An unknown girl posing below the Reynolds Auditorium in 1939. (Courtesy of the Forsyth County Public Library Photograph Collection)

    Mrs. Reynolds also hoped their new school would be like no other in the nation. In many regards, it had already done so, fully equipped with electricity and air conditioning forty years before the average home would possess it.

    “She planned on having the largest art museum in North Carolina at the school,” Corpening said. “And I’m sure she expected to have the best teachers money could buy.”

    Her plan included not only that but the addition of an identical main building on the opposite side of the auditorium with columned walkways tying them all together. 

    “I’m sure she fully expected to live a long time and would endow such things, but she didn’t,” Corpening said. “So, these great plans she had never came to fruition. When she died, those ideas died.”

    In her absence, Mrs. Reynolds left the auditorium with four goals for its future: “to showcase accomplishments of public school students, civic or memorial occasions, religious programs, and musical and cultural programs featuring renowned artists.”

    “I think it definitely did what Katharine would have wanted it to do,” Kirkland said. “There’s an element of inclusivity that we have now that we really try to be mindful of making that space available to the entirety of our community and having it be something that gives opportunities for all of our families and all of our students.”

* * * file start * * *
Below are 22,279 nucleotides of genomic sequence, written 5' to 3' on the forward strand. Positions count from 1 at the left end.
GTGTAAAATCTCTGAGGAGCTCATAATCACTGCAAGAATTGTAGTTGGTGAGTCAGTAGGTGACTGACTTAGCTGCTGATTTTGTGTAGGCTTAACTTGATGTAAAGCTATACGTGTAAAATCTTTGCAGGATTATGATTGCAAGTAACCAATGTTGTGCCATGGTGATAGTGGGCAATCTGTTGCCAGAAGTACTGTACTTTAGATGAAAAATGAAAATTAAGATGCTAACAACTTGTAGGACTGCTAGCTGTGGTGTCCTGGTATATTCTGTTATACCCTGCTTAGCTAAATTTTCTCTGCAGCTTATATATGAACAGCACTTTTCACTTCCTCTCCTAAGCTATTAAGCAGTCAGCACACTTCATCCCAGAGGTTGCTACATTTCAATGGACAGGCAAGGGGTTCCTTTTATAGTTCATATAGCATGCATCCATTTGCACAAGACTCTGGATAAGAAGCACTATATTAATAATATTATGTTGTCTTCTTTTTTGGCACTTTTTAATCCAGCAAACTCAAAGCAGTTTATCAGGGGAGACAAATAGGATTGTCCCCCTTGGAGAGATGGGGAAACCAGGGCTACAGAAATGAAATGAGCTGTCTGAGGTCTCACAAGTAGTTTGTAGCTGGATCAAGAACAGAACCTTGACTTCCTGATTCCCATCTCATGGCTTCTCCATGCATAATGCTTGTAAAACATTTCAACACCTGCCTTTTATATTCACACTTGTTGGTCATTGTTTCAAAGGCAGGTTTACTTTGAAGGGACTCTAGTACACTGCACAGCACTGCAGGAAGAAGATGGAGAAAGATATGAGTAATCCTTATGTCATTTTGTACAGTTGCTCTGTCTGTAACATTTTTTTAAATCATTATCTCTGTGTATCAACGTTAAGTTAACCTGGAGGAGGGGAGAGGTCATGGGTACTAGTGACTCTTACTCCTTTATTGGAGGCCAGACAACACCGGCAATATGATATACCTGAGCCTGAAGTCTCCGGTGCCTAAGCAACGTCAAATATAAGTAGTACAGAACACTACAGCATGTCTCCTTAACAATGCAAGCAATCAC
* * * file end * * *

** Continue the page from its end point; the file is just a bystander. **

Over the past century, it has not only highlighted local talent, but a variety of big names such as Harry Houdini, REM, Yo-Yo Ma, American Ballet Theatre, National Symphony Orchestra, Jim Croce, Indigo Girls, Doc Severson, Amy Grant, Ricky Scaggs, New York City Opera, and Vienna Boys Choir, to name just a few among the thousands of notable performances. 

   “Parkland and East and all the other high schools have what I would call gymnatoriums,” Corpening said. “They’re small auditoriums, they’re not bad, but they’re no Richard J. Reynolds Memorial Auditorium. We were lucky enough to host the Symphony and Yo-Yo Ma. Does anyone think he’s going to come play at Parkland or at East or Mount Tabor? That’s not knocking them. But you need a big enough place for him to come, a place that matches his magnitude.”                                                                           

    As we look towards its future, we must keep close to heart Katharine’s vision for the sacred space, stated upon a plaque of dedication within its grand lobby: “This auditorium is to be devoted to the cultivation of the arts and sciences, and to the education of people, in affectionate recognition of the life and services of him in whose honor and memory it is dedicated.”